BENGALURU: In a bid to create awareness about space missions among school children, Bengaluru-based Team Indus Foundation, has launched ‘Moonshot Wheels’, a bus which will travel across India reaching out to children in government schools. The journey was flagged off by business tycoon Ratan Tata here on Tuesday.
The Team Indus Foundation is a subsidiary of Team Indus, which is one of the five teams across the world shortlisted for Google Lunar XPRIZE. The Google contest requires privately funded teams to land a spacecraft on the moon by December 2017.
The bus will travel to nine states in a span of 12 months, reaching out to thousands of students. The bus will carry 16 science experiments, spacecraft scaled model, satellite tracking, moon rover and an experience zone. Children will get a feel of the lunar surface, they will be able to visualise the satellites passing above them, said Priyanka Narayan, chief functionary, Team Indus Foundation, speaking to reporters here on Tuesday. The experiments will be explained in the local language by the trainers for the benefit of students, she added.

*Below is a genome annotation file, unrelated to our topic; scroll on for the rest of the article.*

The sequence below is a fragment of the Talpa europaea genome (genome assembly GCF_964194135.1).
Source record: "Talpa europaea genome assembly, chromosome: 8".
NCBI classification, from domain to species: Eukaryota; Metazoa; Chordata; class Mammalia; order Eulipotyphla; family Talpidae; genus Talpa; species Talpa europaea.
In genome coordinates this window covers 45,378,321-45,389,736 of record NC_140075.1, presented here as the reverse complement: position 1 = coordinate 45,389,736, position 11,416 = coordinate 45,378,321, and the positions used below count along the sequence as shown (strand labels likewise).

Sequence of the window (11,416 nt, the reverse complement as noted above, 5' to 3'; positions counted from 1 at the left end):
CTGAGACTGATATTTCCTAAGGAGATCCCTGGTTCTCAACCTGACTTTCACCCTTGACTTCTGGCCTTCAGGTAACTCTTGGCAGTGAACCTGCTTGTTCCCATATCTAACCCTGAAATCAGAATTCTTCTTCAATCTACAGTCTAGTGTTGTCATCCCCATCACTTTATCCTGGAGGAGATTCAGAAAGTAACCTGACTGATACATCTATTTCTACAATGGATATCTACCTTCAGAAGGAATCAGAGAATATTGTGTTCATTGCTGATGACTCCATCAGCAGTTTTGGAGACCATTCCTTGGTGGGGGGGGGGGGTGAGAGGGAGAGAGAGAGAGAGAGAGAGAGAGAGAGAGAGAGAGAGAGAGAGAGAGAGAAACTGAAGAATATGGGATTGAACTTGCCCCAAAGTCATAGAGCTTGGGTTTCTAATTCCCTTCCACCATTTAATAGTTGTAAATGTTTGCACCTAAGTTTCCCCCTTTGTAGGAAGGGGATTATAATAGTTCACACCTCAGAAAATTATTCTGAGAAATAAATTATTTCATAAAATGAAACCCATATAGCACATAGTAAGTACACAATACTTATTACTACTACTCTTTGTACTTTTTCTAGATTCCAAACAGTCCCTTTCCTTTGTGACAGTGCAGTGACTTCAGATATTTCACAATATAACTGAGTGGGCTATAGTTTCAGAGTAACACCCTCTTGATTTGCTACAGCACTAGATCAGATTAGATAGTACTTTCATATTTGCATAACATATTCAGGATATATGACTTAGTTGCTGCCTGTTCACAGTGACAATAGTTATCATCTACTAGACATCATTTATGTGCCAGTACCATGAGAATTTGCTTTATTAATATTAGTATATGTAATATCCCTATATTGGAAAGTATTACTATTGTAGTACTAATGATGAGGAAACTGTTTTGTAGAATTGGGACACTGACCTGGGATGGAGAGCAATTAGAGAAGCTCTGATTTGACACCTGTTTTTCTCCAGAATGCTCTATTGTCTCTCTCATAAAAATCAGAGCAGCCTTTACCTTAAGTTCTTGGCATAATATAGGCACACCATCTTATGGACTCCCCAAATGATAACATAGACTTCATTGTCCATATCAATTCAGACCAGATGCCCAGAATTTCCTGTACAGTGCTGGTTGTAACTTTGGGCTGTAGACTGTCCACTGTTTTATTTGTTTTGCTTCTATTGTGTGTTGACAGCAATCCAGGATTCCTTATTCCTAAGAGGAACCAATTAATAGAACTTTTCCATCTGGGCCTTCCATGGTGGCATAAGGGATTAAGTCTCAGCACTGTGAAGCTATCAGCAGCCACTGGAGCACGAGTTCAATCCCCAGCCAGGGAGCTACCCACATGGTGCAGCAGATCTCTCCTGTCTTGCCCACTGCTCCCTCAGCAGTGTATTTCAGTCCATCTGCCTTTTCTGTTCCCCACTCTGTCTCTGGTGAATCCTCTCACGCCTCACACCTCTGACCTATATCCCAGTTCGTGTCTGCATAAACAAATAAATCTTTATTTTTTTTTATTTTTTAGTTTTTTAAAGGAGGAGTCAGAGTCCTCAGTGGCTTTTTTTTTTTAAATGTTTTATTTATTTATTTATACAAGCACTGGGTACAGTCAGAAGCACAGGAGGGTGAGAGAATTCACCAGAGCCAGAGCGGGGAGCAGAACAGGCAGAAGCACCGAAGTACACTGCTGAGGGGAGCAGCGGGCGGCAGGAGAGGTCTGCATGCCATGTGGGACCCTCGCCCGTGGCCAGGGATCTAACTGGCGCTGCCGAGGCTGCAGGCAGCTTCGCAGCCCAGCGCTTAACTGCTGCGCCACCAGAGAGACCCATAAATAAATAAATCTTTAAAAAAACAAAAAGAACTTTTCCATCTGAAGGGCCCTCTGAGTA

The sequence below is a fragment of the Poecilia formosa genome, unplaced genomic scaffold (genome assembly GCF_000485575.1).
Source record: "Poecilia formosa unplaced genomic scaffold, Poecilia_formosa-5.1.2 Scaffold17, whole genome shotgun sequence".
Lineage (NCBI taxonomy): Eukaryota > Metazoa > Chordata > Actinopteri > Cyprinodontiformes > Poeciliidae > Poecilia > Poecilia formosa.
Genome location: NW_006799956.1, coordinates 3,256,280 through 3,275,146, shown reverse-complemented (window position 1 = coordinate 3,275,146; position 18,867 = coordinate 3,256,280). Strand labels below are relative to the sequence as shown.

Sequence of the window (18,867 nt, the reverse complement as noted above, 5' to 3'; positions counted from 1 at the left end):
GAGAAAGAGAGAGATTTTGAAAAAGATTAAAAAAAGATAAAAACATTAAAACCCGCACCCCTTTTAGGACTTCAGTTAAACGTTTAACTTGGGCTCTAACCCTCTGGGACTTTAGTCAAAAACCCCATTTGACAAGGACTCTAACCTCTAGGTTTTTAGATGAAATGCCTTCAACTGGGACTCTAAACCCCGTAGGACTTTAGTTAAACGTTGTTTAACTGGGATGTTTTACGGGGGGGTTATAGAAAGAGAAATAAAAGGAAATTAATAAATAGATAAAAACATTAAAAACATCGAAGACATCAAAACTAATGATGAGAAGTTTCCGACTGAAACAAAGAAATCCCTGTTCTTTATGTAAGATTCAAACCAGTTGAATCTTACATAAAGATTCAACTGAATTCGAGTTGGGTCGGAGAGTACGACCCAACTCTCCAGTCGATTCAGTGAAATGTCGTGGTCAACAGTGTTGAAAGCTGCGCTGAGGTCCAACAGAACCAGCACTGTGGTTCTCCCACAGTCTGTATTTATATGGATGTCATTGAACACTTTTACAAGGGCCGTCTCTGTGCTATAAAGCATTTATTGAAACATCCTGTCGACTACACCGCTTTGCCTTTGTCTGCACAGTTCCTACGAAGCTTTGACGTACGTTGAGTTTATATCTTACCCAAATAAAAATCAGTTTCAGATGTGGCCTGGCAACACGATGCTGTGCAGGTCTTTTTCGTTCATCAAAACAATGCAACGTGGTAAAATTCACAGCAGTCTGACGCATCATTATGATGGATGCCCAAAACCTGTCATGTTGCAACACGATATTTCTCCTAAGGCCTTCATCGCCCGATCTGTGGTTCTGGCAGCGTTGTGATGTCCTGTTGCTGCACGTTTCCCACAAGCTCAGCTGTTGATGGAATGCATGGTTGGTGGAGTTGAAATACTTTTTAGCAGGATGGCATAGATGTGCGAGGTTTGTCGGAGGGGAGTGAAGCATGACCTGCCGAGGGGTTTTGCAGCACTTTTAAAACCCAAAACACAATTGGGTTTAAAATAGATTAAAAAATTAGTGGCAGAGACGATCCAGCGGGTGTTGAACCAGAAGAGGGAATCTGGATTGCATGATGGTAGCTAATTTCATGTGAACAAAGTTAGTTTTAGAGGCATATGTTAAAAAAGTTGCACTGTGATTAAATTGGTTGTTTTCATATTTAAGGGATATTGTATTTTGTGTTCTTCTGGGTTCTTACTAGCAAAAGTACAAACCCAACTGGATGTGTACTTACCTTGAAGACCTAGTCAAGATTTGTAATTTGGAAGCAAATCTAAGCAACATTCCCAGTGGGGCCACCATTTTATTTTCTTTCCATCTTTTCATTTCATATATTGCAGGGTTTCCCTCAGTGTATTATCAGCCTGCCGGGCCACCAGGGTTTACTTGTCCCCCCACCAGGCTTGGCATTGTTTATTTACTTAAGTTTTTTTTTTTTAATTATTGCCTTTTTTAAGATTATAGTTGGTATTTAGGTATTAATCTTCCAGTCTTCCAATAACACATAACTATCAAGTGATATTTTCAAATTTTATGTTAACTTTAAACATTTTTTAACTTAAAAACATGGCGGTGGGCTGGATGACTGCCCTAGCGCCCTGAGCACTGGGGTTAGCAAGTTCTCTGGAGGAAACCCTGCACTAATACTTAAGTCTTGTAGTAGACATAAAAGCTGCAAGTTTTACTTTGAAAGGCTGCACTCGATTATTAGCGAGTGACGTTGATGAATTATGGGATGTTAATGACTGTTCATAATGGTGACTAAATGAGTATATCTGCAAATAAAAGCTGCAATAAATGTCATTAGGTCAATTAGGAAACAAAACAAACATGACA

At the end of each trip to a particular school, there will be a quiz and a snap shot will be taken of the child who performed the best, with the child’s aspiration and the principal’s signature written on the back. These snapshots will be taken along with Indus’ Moon mission.
As part of this programme, children will not only get to learn about these technologies but will also get to interact with scientists.
The states covered include Karnataka, Maharashtra, Gujarat, Rajasthan, Haryana, Uttar Pradesh, Bihar, Madhya Pradesh, Andhra Pradesh, Telangana, Tamil Nadu.
Team Indus Foundation has conceptualised Moonshot Wheels under ‘Har Indian Ka Moon Shot’ campaign, which looks at bringing every Indian on board the private Moon Mission.
In 2016, the team had launched Lab2Moon, a competition for youngsters in the age group of 14 and 25 to build a project that would catalyse the evolution of mankind as a sustainable multi-planetary species. While this was focused on students who were tech-savvy, the current programme looks at reaching out to children at the grassroot level, enthusing them to learn about space technology.
As many as 3,000 teams participated in the competition out of which 25 teams have been selected for the final round.
Five of these projects will finally get to be on-board the space mission.
Some of the projects selected for the final round include electrocoagulation water recycling, brewing beer on moon using yeast, plant growth experiment and production of oxygen using photo bioreactor.